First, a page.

Minna’s post Fast Food Publishing about the pressure that the new media ecology is putting on the publishing industry as a whole to speed up production has gotten me thinking about the nature of time in a digital world more generally. Have the internet and other digital devices increased the speed at which we are expected to do things? (Probably, yes.) Such as: responding to a personal or business ‘letter’, or to a party invitation or telephone call, and publishing or releasing books / films / music. Or more expansively, today how is time organized in daily life and family life? What aspects are governed by “digital time” vs. by other parameters like the rhythm of night and day and of the seasons?

Bill McKibben’s book The Age of Missing Information (1992) is relevant to this question. McKibben writes evocatively about the kind of information that we now have access to in the “information age” – which at the moment he was writing was epitomized by TV, and now is only intensified by the internet – vs. the information that we do not have access to in this way of living.  That is, McKibben argues, although we know much more about world history, computers, cars and so on than our ancestors there are some things we know much less about. Almost any person 100 to 200 years ago, for example, would have known the ins and outs of the land where they lived perfectly: when growing seasons would begin and end, where to graze sheep or cattle, how long the nights vs. days would be.  Now much of the Western world spends a far greater percentage of their time in front of screens (TV, internet, mobile device) than outdoors.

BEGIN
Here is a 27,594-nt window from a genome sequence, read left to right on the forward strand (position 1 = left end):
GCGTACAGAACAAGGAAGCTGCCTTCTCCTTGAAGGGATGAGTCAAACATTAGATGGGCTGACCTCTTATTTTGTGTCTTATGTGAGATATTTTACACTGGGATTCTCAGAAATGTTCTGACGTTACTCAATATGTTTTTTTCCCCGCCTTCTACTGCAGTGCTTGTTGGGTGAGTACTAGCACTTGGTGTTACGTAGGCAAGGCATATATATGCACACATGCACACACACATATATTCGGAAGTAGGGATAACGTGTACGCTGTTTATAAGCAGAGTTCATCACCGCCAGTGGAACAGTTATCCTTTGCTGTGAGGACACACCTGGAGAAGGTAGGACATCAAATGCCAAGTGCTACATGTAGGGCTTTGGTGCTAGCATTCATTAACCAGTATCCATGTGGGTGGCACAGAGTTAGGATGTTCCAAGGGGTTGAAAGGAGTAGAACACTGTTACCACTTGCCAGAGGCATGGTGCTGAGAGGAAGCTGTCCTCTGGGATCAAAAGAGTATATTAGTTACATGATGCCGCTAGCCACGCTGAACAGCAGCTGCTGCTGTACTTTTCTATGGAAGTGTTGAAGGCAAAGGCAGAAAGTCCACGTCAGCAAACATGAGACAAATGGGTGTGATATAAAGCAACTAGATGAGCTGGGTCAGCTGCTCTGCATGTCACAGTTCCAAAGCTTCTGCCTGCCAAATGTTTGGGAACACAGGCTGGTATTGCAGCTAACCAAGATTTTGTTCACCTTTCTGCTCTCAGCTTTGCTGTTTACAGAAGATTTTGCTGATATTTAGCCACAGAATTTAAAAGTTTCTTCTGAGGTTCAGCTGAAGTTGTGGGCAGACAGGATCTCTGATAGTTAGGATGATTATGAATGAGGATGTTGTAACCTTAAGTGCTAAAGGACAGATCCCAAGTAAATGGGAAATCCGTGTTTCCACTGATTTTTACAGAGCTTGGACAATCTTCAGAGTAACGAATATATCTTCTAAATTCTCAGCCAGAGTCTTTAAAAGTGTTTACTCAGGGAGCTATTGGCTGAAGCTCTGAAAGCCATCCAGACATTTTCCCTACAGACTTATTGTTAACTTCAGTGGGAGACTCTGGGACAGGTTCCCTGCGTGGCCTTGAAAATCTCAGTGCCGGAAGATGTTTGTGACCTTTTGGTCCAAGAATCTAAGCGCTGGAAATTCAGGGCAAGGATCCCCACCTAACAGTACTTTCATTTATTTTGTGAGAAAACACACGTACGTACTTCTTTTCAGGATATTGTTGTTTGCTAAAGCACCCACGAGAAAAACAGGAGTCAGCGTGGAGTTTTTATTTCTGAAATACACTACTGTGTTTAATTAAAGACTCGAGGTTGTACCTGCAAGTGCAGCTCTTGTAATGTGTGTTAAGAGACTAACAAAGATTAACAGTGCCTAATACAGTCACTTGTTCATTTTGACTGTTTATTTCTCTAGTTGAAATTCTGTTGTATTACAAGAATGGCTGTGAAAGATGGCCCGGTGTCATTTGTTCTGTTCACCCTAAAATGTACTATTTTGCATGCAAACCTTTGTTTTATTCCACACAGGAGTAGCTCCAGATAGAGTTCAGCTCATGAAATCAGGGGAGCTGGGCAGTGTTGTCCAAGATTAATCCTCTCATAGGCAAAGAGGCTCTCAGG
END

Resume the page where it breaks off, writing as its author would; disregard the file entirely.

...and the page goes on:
While McKibben deals more with information than with time in his book he does discuss to time-related shifts – ones that would be worth further exploration.

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